Aims: To investigate the longitudinal patterns (stability and change) of problematic computer game use and its interdependencies with psychosocial wellbeing in different age groups.
Design: Three-wave, annual panel study using computer-assisted telephone surveys.
Participants: A total of 112 adolescents aged between 14 and 18 years, 363 younger adults between 19-39 years and 427 adults aged 40 years and older (overall n = 902).
Measurements: Problematic game use was measured with the Gaming Addiction Short Scale (GAS), which covers seven criteria including salience, withdrawal and conflict. Additionally, gaming behaviour and psychosocial wellbeing (social capital and support, life satisfaction and success) were measured in all three panel waves.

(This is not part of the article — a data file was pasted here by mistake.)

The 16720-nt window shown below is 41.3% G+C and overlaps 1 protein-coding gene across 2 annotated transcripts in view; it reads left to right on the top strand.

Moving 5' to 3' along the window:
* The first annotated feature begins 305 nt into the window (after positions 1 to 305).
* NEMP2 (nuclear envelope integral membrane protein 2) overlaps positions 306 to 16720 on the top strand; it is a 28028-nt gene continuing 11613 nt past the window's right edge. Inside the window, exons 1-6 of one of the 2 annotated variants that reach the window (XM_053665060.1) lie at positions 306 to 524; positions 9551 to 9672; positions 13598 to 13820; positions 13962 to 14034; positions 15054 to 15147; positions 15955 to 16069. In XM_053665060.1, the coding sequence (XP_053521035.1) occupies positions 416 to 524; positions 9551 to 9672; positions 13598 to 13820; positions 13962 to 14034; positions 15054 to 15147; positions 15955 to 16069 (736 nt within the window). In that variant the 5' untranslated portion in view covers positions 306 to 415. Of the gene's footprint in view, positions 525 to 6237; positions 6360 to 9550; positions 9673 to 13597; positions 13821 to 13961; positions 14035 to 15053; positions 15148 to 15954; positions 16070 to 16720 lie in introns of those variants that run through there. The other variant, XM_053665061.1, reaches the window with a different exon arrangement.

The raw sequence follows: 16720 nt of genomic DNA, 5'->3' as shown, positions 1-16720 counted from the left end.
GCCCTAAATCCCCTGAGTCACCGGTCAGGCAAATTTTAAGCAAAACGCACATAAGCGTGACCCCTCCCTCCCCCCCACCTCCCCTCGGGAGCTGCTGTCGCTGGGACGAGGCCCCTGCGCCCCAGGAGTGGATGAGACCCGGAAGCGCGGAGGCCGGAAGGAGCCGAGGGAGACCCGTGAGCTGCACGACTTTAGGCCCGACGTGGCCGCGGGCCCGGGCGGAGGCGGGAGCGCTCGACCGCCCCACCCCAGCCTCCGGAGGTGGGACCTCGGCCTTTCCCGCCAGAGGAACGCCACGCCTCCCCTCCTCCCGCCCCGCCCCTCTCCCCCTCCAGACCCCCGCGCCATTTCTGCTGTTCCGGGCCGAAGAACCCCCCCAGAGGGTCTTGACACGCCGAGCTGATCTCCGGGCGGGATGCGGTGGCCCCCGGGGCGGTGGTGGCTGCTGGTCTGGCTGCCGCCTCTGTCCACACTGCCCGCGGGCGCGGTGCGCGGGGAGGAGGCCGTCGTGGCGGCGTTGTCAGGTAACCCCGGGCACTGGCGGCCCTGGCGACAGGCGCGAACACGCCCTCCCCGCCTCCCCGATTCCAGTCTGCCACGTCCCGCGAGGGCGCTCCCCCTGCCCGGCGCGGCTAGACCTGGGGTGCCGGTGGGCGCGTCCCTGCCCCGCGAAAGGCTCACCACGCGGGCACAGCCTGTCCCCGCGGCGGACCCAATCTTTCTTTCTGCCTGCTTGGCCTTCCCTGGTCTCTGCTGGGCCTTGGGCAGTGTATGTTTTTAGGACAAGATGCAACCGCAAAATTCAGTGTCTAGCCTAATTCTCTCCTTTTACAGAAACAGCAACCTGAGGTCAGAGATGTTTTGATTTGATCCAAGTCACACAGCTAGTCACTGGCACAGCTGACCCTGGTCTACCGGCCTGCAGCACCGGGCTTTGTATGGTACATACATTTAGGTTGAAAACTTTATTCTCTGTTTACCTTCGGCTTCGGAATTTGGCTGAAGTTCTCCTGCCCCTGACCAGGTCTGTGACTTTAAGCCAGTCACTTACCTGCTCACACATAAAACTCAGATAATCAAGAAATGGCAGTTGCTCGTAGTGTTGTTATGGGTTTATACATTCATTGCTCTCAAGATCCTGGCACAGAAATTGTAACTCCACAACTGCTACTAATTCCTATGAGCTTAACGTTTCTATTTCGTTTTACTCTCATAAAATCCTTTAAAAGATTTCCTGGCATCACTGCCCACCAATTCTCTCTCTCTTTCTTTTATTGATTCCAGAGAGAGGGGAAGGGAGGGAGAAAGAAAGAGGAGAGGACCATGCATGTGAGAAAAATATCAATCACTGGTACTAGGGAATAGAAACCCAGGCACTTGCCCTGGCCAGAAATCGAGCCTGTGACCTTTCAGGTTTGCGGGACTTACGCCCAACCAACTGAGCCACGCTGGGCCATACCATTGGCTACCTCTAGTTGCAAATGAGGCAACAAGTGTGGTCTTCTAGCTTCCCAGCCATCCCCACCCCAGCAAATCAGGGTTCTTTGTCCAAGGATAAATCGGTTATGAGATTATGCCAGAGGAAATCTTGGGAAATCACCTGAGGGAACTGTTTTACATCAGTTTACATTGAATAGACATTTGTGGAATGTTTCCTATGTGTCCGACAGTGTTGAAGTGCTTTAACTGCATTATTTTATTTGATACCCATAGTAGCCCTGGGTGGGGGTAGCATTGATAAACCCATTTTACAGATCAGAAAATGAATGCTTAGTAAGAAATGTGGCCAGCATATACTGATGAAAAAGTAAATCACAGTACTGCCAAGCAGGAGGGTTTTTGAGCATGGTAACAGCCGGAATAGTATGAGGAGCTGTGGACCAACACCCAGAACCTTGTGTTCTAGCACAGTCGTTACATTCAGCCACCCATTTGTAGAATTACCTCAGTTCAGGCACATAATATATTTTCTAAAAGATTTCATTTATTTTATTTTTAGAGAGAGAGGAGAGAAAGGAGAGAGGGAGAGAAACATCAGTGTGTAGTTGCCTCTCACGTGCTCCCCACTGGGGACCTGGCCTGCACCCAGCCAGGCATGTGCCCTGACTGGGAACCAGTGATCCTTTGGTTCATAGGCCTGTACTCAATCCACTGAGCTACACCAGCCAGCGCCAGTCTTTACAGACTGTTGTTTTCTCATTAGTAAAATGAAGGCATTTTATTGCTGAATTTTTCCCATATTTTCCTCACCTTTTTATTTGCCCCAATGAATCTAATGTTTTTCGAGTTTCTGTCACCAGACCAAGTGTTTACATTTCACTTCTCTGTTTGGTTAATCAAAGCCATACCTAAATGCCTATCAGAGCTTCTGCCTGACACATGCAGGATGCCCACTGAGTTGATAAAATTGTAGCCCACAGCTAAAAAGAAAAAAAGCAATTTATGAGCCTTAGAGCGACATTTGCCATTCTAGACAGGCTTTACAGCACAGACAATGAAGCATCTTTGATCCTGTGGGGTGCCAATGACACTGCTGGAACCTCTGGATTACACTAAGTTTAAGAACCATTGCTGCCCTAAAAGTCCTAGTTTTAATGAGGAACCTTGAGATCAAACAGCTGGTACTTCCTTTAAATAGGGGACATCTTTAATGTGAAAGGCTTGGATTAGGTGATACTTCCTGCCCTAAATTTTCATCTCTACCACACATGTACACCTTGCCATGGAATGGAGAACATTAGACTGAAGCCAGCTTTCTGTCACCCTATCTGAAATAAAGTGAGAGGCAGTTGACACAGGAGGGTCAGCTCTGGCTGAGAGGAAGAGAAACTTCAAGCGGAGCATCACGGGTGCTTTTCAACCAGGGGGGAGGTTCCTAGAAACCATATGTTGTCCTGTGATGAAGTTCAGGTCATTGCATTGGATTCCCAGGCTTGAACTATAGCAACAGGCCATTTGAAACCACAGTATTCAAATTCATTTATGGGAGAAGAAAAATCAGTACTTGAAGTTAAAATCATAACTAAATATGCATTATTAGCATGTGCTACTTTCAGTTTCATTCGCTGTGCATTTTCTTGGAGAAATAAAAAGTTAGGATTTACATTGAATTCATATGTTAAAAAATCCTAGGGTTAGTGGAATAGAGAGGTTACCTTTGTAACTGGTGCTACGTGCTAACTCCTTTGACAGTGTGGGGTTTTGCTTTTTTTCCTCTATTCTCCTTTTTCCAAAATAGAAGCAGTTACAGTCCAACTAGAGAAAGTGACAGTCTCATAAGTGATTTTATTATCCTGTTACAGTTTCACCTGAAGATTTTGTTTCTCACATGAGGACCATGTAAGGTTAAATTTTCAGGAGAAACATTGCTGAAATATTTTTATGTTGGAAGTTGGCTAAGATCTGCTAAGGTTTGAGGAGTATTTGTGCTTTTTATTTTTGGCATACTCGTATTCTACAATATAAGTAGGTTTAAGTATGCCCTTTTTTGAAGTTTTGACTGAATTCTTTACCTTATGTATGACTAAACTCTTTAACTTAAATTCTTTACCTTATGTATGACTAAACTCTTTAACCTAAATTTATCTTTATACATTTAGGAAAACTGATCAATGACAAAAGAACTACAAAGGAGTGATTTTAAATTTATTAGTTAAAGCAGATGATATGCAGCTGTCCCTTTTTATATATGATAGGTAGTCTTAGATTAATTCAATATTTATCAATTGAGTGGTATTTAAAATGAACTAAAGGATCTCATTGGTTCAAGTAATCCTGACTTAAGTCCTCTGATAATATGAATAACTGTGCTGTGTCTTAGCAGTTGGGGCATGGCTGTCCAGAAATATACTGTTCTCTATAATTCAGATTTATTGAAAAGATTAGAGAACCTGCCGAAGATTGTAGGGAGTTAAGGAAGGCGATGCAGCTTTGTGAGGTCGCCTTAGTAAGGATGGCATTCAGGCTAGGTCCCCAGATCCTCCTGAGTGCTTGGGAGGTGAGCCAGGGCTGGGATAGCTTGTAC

Findings: The generally low GAS scores were very stable in yearly intervals [average autocorrelation across waves and age groups: r = 0.74, confidence interval (CI) = 0.71, 0.77]. Only nine respondents (1%, CI = 0.5, 1.9) consistently exhibited symptoms of problematic game use across all waves, while no respondent could be classified consistently as being addicted according to the GAS criteria. Changes in problematic gaming were not related consistently to changes in psychosocial wellbeing, although some cross-lagged effects were statistically significant in younger and older adult groups.
Conclusions: Within a 2-year time-frame, problematic use of computer games appears to be a less stable behaviour than reported previously and not related systematically to negative changes in the gamers' lives.
Keywords: Adolescents; adults; gaming addiction; longitudinal data; panel study; problematic computer game use.
© 2014 Society for the Study of Addiction.